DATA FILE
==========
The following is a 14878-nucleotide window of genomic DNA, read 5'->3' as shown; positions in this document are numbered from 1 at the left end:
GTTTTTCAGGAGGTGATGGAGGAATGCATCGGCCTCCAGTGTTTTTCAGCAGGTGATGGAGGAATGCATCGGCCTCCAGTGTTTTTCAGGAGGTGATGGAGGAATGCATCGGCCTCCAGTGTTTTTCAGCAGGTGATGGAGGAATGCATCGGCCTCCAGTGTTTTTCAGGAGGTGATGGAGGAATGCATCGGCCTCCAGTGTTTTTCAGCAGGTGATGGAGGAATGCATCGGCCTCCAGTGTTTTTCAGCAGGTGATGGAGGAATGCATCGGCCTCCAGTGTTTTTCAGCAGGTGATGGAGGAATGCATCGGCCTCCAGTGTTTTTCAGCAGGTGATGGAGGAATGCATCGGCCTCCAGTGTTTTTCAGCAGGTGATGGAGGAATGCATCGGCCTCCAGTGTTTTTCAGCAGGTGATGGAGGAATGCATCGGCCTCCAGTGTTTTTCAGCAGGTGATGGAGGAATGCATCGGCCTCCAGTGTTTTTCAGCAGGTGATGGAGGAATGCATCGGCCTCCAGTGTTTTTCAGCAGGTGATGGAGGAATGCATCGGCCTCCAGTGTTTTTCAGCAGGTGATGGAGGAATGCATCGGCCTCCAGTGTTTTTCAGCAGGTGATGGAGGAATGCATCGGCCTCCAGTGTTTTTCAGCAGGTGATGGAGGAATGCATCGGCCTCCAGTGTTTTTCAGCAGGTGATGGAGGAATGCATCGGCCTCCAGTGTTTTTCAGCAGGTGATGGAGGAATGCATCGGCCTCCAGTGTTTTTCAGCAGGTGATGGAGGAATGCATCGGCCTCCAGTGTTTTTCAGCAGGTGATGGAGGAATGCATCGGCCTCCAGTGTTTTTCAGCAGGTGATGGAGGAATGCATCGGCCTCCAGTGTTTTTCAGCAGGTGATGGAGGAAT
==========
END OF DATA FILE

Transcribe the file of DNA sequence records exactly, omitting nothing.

The following is a 14878-nucleotide window of genomic DNA, read 5'->3' as shown; positions in this document are numbered from 1 at the left end:
GTTTTTCAGGAGGTGATGGAGGAATGCATCGGCCTCCAGTGTTTTTCAGCAGGTGATGGAGGAATGCATCGGCCTCCAGTGTTTTTCAGGAGGTGATGGAGGAATGCATCGGCCTCCAGTGTTTTTCAGCAGGTGATGGAGGAATGCATCGGCCTCCAGTGTTTTTCAGGAGGTGATGGAGGAATGCATCGGCCTCCAGTGTTTTTCAGCAGGTGATGGAGGAATGCATCGGCCTCCAGTGTTTTTCAGCAGGTGATGGAGGAATGCATCGGCCTCCAGTGTTTTTCAGCAGGTGATGGAGGAATGCATCGGCCTCCAGTGTTTTTCAGCAGGTGATGGAGGAATGCATCGGCCTCCAGTGTTTTTCAGCAGGTGATGGAGGAATGCATCGGCCTCCAGTGTTTTTCAGCAGGTGATGGAGGAATGCATCGGCCTCCAGTGTTTTTCAGCAGGTGATGGAGGAATGCATCGGCCTCCAGTGTTTTTCAGCAGGTGATGGAGGAATGCATCGGCCTCCAGTGTTTTTCAGCAGGTGATGGAGGAATGCATCGGCCTCCAGTGTTTTTCAGCAGGTGATGGAGGAATGCATCGGCCTCCAGTGTTTTTCAGCAGGTGATGGAGGAATGCATCGGCCTCCAGTGTTTTTCAGCAGGTGATGGAGGAATGCATCGGCCTCCAGTGTTTTTCAGCAGGTGATGGAGGAATGCATCGGCCTCCAGTGTTTTTCAGCAGGTGATGGAGGAATGCATCGGCCTCCAGTGTTTTTCAGCAGGTGATGGAGGAATGCATCGGCCTCCAGTGTTTTTCAGCAGGTGATGGAGGAATGCATCGGCCTCCAGTGTTTTTCAGCAGGTGATGGAGGAATGCATCGGCCTCCAGTGTTTTTCAGCAGGTGATGGAGGAAT